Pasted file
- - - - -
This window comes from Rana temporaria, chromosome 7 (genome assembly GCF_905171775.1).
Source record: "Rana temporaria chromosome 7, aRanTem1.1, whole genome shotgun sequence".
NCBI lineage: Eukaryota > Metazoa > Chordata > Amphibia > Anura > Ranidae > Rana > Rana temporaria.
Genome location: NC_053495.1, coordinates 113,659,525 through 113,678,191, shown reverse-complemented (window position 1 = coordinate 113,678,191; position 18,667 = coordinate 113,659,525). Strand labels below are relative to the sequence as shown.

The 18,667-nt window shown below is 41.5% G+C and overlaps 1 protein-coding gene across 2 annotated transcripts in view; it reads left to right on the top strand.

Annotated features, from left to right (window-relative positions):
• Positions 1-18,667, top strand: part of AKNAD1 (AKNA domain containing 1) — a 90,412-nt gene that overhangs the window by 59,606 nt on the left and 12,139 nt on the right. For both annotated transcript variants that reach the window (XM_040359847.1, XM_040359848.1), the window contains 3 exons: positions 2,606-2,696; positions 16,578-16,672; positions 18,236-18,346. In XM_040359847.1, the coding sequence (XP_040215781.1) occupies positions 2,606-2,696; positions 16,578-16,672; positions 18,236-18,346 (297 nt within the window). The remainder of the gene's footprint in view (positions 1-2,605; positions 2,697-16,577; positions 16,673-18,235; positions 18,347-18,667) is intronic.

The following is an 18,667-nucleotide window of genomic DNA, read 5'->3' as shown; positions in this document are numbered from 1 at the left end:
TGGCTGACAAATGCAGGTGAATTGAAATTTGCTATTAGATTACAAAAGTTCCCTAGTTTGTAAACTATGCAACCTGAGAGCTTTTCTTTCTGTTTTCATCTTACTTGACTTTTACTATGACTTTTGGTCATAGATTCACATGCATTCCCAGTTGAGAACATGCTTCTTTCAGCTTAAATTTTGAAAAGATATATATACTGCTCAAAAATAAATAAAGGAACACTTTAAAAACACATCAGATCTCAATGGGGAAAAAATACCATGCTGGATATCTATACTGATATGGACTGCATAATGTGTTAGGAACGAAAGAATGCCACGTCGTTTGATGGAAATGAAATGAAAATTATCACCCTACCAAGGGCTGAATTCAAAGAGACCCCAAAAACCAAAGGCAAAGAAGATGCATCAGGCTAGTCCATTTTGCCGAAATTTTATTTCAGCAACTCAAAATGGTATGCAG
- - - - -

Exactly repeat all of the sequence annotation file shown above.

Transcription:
This window comes from Rana temporaria, chromosome 7 (genome assembly GCF_905171775.1).
Source record: "Rana temporaria chromosome 7, aRanTem1.1, whole genome shotgun sequence".
NCBI lineage: Eukaryota > Metazoa > Chordata > Amphibia > Anura > Ranidae > Rana > Rana temporaria.
Genome location: NC_053495.1, coordinates 113,659,525 through 113,678,191, shown reverse-complemented (window position 1 = coordinate 113,678,191; position 18,667 = coordinate 113,659,525). Strand labels below are relative to the sequence as shown.

The 18,667-nt window shown below is 41.5% G+C and overlaps 1 protein-coding gene across 2 annotated transcripts in view; it reads left to right on the top strand.

Annotated features, from left to right (window-relative positions):
• Positions 1-18,667, top strand: part of AKNAD1 (AKNA domain containing 1) — a 90,412-nt gene that overhangs the window by 59,606 nt on the left and 12,139 nt on the right. For both annotated transcript variants that reach the window (XM_040359847.1, XM_040359848.1), the window contains 3 exons: positions 2,606-2,696; positions 16,578-16,672; positions 18,236-18,346. In XM_040359847.1, the coding sequence (XP_040215781.1) occupies positions 2,606-2,696; positions 16,578-16,672; positions 18,236-18,346 (297 nt within the window). The remainder of the gene's footprint in view (positions 1-2,605; positions 2,697-16,577; positions 16,673-18,235; positions 18,347-18,667) is intronic.

The following is an 18,667-nucleotide window of genomic DNA, read 5'->3' as shown; positions in this document are numbered from 1 at the left end:
TGGCTGACAAATGCAGGTGAATTGAAATTTGCTATTAGATTACAAAAGTTCCCTAGTTTGTAAACTATGCAACCTGAGAGCTTTTCTTTCTGTTTTCATCTTACTTGACTTTTACTATGACTTTTGGTCATAGATTCACATGCATTCCCAGTTGAGAACATGCTTCTTTCAGCTTAAATTTTGAAAAGATATATATACTGCTCAAAAATAAATAAAGGAACACTTTAAAAACACATCAGATCTCAATGGGGAAAAAATACCATGCTGGATATCTATACTGATATGGACTGCATAATGTGTTAGGAACGAAAGAATGCCACGTCGTTTGATGGAAATGAAATGAAAATTATCACCCTACCAAGGGCTGAATTCAAAGAGACCCCAAAAACCAAAGGCAAAGAAGATGCATCAGGCTAGTCCATTTTGCCGAAATTTTATTTCAGCAACTCAAAATGGTATGCAG